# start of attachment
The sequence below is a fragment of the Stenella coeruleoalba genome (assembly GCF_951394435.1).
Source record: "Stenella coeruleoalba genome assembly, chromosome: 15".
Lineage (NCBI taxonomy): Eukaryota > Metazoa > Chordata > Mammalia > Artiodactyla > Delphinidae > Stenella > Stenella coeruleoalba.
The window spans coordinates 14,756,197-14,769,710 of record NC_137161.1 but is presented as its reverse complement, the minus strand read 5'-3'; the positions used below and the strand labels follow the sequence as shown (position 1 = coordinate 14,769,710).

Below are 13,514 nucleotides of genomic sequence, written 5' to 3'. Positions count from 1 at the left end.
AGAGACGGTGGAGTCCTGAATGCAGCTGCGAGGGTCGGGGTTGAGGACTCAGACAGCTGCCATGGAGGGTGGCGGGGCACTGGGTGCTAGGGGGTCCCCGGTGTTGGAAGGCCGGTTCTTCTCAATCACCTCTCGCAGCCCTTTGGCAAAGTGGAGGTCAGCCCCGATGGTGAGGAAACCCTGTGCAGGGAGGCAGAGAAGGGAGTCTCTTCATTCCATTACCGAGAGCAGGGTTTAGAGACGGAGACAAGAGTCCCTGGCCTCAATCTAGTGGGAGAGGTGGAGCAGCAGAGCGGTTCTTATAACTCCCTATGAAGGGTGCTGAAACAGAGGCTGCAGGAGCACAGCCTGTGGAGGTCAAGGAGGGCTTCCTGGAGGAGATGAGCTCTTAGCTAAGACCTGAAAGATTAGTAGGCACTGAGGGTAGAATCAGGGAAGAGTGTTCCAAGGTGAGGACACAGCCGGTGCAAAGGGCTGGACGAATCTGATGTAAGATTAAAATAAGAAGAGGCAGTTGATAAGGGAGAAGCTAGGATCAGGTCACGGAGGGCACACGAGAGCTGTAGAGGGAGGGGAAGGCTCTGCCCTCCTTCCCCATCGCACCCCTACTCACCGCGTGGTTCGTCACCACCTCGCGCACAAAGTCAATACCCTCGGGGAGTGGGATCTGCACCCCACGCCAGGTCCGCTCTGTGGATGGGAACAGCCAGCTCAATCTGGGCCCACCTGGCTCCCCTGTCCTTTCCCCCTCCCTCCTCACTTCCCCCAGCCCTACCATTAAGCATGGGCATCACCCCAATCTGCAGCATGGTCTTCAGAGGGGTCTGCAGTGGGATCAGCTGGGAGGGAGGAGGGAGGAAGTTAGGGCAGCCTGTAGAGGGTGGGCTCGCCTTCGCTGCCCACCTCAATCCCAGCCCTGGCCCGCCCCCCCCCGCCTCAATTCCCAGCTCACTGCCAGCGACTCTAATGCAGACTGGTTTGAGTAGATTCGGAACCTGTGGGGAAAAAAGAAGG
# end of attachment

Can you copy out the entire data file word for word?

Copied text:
The sequence below is a fragment of the Stenella coeruleoalba genome (assembly GCF_951394435.1).
Source record: "Stenella coeruleoalba genome assembly, chromosome: 15".
Lineage (NCBI taxonomy): Eukaryota > Metazoa > Chordata > Mammalia > Artiodactyla > Delphinidae > Stenella > Stenella coeruleoalba.
The window spans coordinates 14,756,197-14,769,710 of record NC_137161.1 but is presented as its reverse complement, the minus strand read 5'-3'; the positions used below and the strand labels follow the sequence as shown (position 1 = coordinate 14,769,710).

Below are 13,514 nucleotides of genomic sequence, written 5' to 3'. Positions count from 1 at the left end.
AGAGACGGTGGAGTCCTGAATGCAGCTGCGAGGGTCGGGGTTGAGGACTCAGACAGCTGCCATGGAGGGTGGCGGGGCACTGGGTGCTAGGGGGTCCCCGGTGTTGGAAGGCCGGTTCTTCTCAATCACCTCTCGCAGCCCTTTGGCAAAGTGGAGGTCAGCCCCGATGGTGAGGAAACCCTGTGCAGGGAGGCAGAGAAGGGAGTCTCTTCATTCCATTACCGAGAGCAGGGTTTAGAGACGGAGACAAGAGTCCCTGGCCTCAATCTAGTGGGAGAGGTGGAGCAGCAGAGCGGTTCTTATAACTCCCTATGAAGGGTGCTGAAACAGAGGCTGCAGGAGCACAGCCTGTGGAGGTCAAGGAGGGCTTCCTGGAGGAGATGAGCTCTTAGCTAAGACCTGAAAGATTAGTAGGCACTGAGGGTAGAATCAGGGAAGAGTGTTCCAAGGTGAGGACACAGCCGGTGCAAAGGGCTGGACGAATCTGATGTAAGATTAAAATAAGAAGAGGCAGTTGATAAGGGAGAAGCTAGGATCAGGTCACGGAGGGCACACGAGAGCTGTAGAGGGAGGGGAAGGCTCTGCCCTCCTTCCCCATCGCACCCCTACTCACCGCGTGGTTCGTCACCACCTCGCGCACAAAGTCAATACCCTCGGGGAGTGGGATCTGCACCCCACGCCAGGTCCGCTCTGTGGATGGGAACAGCCAGCTCAATCTGGGCCCACCTGGCTCCCCTGTCCTTTCCCCCTCCCTCCTCACTTCCCCCAGCCCTACCATTAAGCATGGGCATCACCCCAATCTGCAGCATGGTCTTCAGAGGGGTCTGCAGTGGGATCAGCTGGGAGGGAGGAGGGAGGAAGTTAGGGCAGCCTGTAGAGGGTGGGCTCGCCTTCGCTGCCCACCTCAATCCCAGCCCTGGCCCGCCCCCCCCCGCCTCAATTCCCAGCTCACTGCCAGCGACTCTAATGCAGACTGGTTTGAGTAGATTCGGAACCTGTGGGGAAAAAAGAAGG